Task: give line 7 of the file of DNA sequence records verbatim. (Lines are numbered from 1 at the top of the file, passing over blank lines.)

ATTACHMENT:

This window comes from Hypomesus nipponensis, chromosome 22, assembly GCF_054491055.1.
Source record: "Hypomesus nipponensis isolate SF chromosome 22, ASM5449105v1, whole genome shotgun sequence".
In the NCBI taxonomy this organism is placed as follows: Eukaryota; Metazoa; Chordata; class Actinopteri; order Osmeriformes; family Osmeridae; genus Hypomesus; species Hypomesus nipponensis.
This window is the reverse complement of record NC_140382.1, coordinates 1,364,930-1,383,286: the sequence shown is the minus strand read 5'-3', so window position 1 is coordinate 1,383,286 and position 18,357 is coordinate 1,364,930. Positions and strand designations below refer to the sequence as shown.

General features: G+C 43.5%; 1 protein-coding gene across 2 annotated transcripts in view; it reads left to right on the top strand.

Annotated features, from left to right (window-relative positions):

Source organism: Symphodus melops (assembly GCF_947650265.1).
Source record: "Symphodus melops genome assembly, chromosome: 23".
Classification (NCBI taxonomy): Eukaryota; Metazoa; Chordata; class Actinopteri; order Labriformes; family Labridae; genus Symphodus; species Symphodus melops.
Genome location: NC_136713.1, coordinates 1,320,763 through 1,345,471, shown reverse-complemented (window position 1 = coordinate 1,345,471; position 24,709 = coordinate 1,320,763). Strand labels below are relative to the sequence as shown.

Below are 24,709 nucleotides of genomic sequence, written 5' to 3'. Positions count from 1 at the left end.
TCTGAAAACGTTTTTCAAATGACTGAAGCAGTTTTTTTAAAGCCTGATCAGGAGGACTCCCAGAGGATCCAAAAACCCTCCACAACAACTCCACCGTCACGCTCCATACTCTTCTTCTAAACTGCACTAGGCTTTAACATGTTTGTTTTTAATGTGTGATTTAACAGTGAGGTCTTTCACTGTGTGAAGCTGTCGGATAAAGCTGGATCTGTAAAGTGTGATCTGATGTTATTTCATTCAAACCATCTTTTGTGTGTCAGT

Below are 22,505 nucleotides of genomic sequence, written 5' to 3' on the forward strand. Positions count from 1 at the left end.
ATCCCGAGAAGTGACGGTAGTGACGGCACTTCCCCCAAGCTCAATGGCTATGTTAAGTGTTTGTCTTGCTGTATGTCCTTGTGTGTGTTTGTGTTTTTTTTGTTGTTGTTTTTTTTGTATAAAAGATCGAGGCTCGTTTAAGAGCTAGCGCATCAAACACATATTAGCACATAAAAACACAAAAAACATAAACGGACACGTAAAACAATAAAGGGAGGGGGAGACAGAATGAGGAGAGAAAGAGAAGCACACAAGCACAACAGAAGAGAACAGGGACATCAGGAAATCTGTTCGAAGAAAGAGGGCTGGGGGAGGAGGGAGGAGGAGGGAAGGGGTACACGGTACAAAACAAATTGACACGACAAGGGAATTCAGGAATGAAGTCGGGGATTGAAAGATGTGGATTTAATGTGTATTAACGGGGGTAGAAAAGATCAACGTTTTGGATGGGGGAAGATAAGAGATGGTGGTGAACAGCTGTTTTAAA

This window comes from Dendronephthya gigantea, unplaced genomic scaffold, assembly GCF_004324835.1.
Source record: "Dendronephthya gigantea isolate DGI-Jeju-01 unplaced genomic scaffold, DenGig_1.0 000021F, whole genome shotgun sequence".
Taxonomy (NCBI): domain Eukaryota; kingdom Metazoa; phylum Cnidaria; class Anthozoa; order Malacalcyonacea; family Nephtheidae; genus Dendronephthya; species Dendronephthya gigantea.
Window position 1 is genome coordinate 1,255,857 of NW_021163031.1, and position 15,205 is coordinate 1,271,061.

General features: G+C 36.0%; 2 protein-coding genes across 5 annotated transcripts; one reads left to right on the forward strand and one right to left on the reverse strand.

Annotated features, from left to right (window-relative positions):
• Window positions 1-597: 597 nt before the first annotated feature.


Source organism: Symphodus melops (assembly GCF_947650265.1).